May 21 (Reuters) - U.S. Treasury yields dipped on Tuesday as investors waited on minutes from the Federal Reserve’s latest policy meeting on Wednesday for any fresh clues on when the U.S. central bank is likely to begin cutting interest rates.

Benchmark 10-year yields have fallen from five-month highs reached in late April as data weakens and inflation shows signs of easing.

“There’s reason to believe that the rapid pace (in inflation) that we saw in Q1 can’t continue and won’t continue going forward,” said Michael Lorizio, senior fixed-income trader at Manulife Investment Management in Boston.

Lower-than-expected consumer price data and weaker retail sales data for April last week boosted expectations the Fed will begin cutting rates in September. But those expectations have since been pared back as Fed officials stress the need to see further progress.

Fed policymakers on Tuesday said it is prudent to wait several more months to ensure that inflation really is back on a path to the 2% target before commencing interest rate cuts.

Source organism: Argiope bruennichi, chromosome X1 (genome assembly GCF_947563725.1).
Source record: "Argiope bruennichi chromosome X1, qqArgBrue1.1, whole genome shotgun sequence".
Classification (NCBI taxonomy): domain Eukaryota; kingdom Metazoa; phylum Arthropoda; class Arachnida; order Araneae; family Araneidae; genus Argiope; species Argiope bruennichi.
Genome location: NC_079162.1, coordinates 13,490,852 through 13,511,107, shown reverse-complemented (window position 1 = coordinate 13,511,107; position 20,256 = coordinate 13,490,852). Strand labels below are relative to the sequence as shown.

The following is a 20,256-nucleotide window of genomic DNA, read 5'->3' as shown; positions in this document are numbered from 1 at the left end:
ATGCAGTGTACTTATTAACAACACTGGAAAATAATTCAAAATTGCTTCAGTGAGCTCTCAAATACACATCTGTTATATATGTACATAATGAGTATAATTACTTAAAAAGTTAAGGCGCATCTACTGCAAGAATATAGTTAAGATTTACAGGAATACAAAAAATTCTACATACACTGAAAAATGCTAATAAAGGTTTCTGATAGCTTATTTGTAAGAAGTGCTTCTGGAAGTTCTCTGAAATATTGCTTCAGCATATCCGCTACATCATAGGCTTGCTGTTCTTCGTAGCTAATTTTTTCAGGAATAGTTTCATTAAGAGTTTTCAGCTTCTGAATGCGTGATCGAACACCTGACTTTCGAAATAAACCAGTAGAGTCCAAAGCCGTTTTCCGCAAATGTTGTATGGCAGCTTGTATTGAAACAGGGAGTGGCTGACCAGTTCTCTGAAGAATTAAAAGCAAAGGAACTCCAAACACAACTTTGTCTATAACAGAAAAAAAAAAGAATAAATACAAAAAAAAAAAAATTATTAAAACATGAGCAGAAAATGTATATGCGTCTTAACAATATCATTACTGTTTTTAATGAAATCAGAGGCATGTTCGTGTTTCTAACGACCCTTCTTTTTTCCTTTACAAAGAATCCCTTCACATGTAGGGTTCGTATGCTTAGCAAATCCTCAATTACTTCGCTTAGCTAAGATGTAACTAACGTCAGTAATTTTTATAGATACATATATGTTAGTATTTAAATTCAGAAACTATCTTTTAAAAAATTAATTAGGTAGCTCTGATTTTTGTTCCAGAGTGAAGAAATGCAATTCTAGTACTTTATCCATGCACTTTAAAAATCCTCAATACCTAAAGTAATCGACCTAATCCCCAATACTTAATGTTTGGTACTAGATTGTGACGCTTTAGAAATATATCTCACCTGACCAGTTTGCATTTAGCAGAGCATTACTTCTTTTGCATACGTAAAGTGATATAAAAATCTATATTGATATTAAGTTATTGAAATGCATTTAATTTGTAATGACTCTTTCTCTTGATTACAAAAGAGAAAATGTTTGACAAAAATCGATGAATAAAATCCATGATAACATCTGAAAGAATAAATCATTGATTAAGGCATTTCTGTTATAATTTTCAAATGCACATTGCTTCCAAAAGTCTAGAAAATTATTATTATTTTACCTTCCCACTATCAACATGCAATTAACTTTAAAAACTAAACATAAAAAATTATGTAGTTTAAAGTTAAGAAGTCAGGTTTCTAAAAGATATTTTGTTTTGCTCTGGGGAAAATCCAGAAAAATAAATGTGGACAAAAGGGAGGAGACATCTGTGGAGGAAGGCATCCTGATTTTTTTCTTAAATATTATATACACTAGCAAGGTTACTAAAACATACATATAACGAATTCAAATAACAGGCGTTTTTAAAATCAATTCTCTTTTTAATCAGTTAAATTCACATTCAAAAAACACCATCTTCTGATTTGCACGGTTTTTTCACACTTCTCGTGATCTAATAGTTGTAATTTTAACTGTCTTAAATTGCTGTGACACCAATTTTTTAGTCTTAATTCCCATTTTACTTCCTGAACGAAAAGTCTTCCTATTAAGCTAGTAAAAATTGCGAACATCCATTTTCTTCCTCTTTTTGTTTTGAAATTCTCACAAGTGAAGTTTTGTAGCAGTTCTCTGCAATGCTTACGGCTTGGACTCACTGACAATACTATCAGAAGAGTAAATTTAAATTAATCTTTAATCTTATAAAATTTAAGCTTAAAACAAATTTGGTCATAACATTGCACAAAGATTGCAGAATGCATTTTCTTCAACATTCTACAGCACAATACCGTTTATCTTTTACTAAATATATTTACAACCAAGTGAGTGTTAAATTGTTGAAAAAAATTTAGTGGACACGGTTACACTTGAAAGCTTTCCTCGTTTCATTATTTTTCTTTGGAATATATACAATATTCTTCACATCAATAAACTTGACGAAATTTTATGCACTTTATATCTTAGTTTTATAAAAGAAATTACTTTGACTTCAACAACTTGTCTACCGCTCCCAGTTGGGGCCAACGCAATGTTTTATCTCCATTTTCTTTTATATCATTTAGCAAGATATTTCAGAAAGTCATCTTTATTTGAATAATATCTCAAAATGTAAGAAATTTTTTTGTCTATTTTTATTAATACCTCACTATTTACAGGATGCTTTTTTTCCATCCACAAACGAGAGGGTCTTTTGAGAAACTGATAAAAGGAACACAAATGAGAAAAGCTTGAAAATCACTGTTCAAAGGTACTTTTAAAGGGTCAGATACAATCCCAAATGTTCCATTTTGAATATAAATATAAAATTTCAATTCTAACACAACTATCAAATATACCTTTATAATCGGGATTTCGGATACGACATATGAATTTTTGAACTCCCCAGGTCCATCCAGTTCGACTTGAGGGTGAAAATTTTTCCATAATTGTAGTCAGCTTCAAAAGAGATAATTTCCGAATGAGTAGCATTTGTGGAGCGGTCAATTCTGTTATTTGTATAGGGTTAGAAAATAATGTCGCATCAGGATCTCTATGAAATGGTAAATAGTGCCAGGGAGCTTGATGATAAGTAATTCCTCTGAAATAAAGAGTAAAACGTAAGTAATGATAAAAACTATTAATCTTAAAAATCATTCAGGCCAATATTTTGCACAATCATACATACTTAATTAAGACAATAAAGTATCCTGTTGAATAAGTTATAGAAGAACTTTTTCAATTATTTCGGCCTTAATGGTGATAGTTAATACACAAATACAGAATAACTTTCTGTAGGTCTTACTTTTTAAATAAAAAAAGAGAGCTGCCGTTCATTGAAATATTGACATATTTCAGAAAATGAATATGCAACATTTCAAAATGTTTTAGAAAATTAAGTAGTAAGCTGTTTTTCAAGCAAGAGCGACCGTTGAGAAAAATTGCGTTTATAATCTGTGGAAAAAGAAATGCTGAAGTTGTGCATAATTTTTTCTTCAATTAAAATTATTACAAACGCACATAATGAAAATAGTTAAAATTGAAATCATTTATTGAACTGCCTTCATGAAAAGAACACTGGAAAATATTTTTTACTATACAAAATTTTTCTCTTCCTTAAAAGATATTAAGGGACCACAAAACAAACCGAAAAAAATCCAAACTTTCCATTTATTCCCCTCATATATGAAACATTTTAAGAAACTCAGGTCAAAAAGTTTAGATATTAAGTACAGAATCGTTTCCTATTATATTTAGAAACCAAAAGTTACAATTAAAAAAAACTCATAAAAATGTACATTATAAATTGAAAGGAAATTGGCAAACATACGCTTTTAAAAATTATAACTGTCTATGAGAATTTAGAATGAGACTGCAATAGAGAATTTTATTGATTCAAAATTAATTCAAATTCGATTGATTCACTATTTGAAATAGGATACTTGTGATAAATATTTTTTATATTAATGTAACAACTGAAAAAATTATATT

Economic surprise indices are easing, after increasing in the first quarter, which could support the bond market if it continues.

“The data looks like it’s beginning to slip and certainly slipping significantly from our expectations, so I think that should be supportive of yields in the near term unless we see once again the data releases reverse,” Lorizio said.

The Fed minutes from its April 30-May 1 meeting due on Wednesday may reflect more concern about higher-than-expected inflation in the first quarter, as the meeting was held before last week’s consumer price inflation report.

The U.S. central bank signaled at the meeting that it is still leaning towards eventual reductions in borrowing costs, but acknowledged that disappointing inflation readings could make those rate cuts a while in coming.

The minutes may also offer more detail on the Fed's plans to slow down the reduction in its balance sheet.

The Fed announced it will scale back the pace at which it is shrinking its balance sheet starting on June 1, allowing only $25 billion in Treasury bonds to run off each month versus the current $60 billion. Mortgage-backed securities will continue to run off by up to $35 billion monthly.

Benchmark 10-year note yields were last down 2 basis points on the day at 4.416%. They have fallen from 4.739% on April 25, which was the highest since Nov. 2.

Two-year yields fell half a basis point to 4.833%. They reached 5.045% on April 30, the highest since Nov. 14.

The inversion in the yield curve between two-year and 10-year yields widened one basis point to minus 42 basis points.

(Reporting By Karen Brettell; Editing by Sharon Singleton and Nick Zieminski)